In late July, news broke in The New York Times, Boston Globe, and National Public Radio about the Berkshire Museum in Pittsfield, Massachusetts, deciding to deaccession forty works of art, thrusting the topic of museum collection policies, funding, and public trust once again into the national spotlight. The Berkshire Museum issued a press release on July 24 announcing they were deaccessioning the art and disposing of the collection via public auction in order to fund “a bold financial strategy designed to properly capitalize the institution” as they prepare for a new direction for their institution.
The press release states: “Specifically designed to better serve the wider Berkshire community, the Museum’s New Vision will result in an innovative twenty-first century institution. Realization of this ambitious plan is expected to cost $20 million; in addition the Museum will create a new endowment of at least $40 million in order to provide financial stability for the future. These initiatives will be largely funded through the sale of artworks in the Museum’s collection, which have been deemed no longer essential to the Museum’s new interdisciplinary programs.”
This statement resulted in a large amount of press and discussion both in the community served by the museum and in the museum field as a whole. The American Alliance of Museums (AAM) and the Association of Art Museum Directors (AAMD) issued a rare joint public statement opposing the actions proposed by the museum. The museum then issued a statement on the statement, reaffirming their commitment to moving forward with the sale.
While we appreciate the thoughtful process that the Berkshire Museum has used to assess their situation, AASLH agrees with our colleagues at AAM and AAMD that the plan outlined by the Berkshire Museum does not conform to recognized standards related to deaccessioning and acceptable use of funds derived from the sale of collections. We urge them to reconsider their current plan.
While this case has become a national story, the question of ethical deaccessioning is one that the staff at AASLH receive on a regular basis. In light of the situation unfolding in Massachusetts, AASLH staff want to provide guidance about deaccessioning for those who work in history organizations to help you understand the controversy with the Berkshire Museum and to give you the opportunity to think about your institution’s policy on deaccessioning.
The question of deaccessioning is complex and often confusing for many institutions. As nonprofit organizations, government entities, or public/private partnerships, we hold our collections in the public trust. This places great responsibility on us when our institutions decide to remove donated collection items entrusted to us. History organizations must have clear policies and procedures in place to avoid damaging the public trust with regard to our collections.
Below you will find resources from AASLH to help you better understand the topic of deaccessioning and how to ethically address it in your institution.
Resources Regarding Deaccessioning and Capitalization of Collections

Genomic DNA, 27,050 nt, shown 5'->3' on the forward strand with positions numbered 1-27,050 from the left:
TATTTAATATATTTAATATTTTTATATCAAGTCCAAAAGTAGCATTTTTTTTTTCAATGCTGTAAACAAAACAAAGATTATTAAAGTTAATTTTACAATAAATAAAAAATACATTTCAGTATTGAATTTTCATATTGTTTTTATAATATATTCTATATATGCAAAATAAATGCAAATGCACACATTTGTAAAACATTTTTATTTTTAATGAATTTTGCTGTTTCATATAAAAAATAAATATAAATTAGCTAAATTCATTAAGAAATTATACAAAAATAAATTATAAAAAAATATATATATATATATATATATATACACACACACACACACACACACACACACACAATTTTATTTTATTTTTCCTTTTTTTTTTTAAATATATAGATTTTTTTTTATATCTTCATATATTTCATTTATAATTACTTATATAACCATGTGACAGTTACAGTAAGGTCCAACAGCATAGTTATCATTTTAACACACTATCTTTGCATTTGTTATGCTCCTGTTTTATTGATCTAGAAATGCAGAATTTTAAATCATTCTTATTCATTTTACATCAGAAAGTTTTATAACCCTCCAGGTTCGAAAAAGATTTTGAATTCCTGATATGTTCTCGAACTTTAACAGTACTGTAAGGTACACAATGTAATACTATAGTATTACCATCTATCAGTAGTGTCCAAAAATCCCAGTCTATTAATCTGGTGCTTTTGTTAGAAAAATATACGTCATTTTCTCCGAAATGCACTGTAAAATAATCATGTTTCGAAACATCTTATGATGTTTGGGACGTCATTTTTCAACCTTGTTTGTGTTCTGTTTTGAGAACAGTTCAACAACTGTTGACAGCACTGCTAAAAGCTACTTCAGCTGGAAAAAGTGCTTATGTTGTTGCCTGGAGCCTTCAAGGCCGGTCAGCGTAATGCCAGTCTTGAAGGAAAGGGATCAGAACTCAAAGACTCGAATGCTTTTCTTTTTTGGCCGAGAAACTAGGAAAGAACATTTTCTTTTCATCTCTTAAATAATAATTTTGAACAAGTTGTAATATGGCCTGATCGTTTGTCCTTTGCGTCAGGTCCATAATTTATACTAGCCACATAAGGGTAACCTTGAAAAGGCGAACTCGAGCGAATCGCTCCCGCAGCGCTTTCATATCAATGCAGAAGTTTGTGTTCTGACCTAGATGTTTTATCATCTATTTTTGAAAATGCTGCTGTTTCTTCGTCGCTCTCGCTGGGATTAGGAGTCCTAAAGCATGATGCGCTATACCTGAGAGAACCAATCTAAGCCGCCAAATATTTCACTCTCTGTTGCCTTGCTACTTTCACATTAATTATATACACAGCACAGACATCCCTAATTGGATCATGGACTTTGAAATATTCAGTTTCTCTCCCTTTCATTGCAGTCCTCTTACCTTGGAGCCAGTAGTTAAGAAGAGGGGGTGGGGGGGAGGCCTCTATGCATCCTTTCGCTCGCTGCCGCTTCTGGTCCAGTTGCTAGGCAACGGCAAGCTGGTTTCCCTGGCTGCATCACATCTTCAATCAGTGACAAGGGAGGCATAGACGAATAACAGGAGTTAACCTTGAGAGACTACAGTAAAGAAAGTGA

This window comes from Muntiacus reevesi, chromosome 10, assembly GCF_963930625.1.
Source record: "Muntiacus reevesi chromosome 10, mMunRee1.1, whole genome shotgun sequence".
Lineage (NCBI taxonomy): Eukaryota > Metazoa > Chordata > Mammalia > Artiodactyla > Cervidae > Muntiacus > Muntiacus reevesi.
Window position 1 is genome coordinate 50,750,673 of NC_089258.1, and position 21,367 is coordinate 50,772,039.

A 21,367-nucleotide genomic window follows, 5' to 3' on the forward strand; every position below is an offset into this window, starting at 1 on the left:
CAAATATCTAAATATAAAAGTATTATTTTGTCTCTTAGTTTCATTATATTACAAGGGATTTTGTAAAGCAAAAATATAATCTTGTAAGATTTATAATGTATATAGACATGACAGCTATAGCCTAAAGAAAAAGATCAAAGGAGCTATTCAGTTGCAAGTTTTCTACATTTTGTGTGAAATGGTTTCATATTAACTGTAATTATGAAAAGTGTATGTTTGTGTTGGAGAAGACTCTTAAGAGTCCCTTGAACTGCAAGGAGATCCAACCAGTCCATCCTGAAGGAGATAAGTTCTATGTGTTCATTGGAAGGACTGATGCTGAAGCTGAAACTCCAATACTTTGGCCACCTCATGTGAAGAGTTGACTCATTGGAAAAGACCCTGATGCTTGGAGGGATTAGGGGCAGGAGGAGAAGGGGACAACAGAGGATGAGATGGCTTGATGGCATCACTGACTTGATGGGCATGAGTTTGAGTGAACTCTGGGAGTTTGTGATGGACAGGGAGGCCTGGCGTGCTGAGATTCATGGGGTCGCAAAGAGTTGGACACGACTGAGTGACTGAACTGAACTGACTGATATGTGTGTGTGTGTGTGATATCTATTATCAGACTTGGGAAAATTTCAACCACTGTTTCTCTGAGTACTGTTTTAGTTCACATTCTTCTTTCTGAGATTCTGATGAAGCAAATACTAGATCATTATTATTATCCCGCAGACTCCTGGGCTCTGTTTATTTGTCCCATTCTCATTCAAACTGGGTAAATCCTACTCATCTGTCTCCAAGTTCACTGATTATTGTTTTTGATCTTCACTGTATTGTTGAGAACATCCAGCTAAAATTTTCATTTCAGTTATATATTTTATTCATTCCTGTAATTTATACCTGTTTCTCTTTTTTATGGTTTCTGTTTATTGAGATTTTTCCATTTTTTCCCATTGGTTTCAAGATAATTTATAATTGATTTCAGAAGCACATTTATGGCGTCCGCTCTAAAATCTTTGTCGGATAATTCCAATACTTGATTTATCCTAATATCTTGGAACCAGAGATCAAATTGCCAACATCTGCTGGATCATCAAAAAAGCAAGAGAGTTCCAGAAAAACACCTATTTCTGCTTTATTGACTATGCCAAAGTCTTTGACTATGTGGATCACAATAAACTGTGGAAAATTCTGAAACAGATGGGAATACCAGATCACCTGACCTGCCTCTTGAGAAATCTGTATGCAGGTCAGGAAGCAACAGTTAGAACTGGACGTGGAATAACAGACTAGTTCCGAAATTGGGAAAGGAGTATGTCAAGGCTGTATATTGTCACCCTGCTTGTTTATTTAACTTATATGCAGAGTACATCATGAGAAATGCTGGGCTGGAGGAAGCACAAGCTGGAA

AASLH addresses these issues in its Statement of Professional Standards and Ethics, which is available on our website. It states:
- Historical resources shall not be capitalized or treated as financial assets.
- Collections shall not be deaccessioned or disposed of in order to provide financial support for institutional operations, or any reason other than direct care, preservation, or acquisition of collections as defined by institutional policy. Institutions, particularly house museums and sites, may choose to accession their contributing (being accessible to and interpreted for the public) buildings and landscapes. Because the distinction between building maintenance and preservation is easily blurred, the museum should delineate the two in its policy. In this case, any contributing artifacts that are deaccessioned, the proceeds can be available for direct care and preservation of objects, archives, buildings, archaeological sites, and cultural landscapes that provide public benefit as outlined/defined in their collections policy.
The Standards and Ethics Committee published a white paper on The Capitalization of Collections in 2003. They also published a white paper dealing with deaccessioning, “When a History Museum Closes.” The American Alliance of Museums issued a white paper in April 2016 on Direct Care of Collections: Ethics, Guidelines, and Recommendations. An AASLH representative participated in the task force that authored the white paper, as did other organizations from throughout the museum community.
The Standards and Excellence Program for History Organizations (StEPs) also addresses this topic in the section on Stewardship of Collections and identifies the “use of funds from deaccessioning for anything other than acquisition of new collections or direct care and conservation of existing collections” as an unacceptable practice.
Sample Deaccessioning Policies are available for you to download and adapt for your institution:
AASLH has also held several webinars and sessions dealing with this difficult topic. Recordings are available free for download through September 30 with the promo code DEACCESSION17.
- Deaccessioning: The Devil’s in the Details (Recorded Webinar)
- Deaccessioning Is Not a Four-Letter Word(Recorded Webinar)
- To Use or Not to Use, of Keep: Ethical Issues in Collections (Audio from 2014 Annual Meeting Session)
Finally, you might find helpful this blog post by Laura McDowell on steps to deaccessioning at a small museum and this Technical Leaflet by Alli Rico on deaccessioning and abandoned property.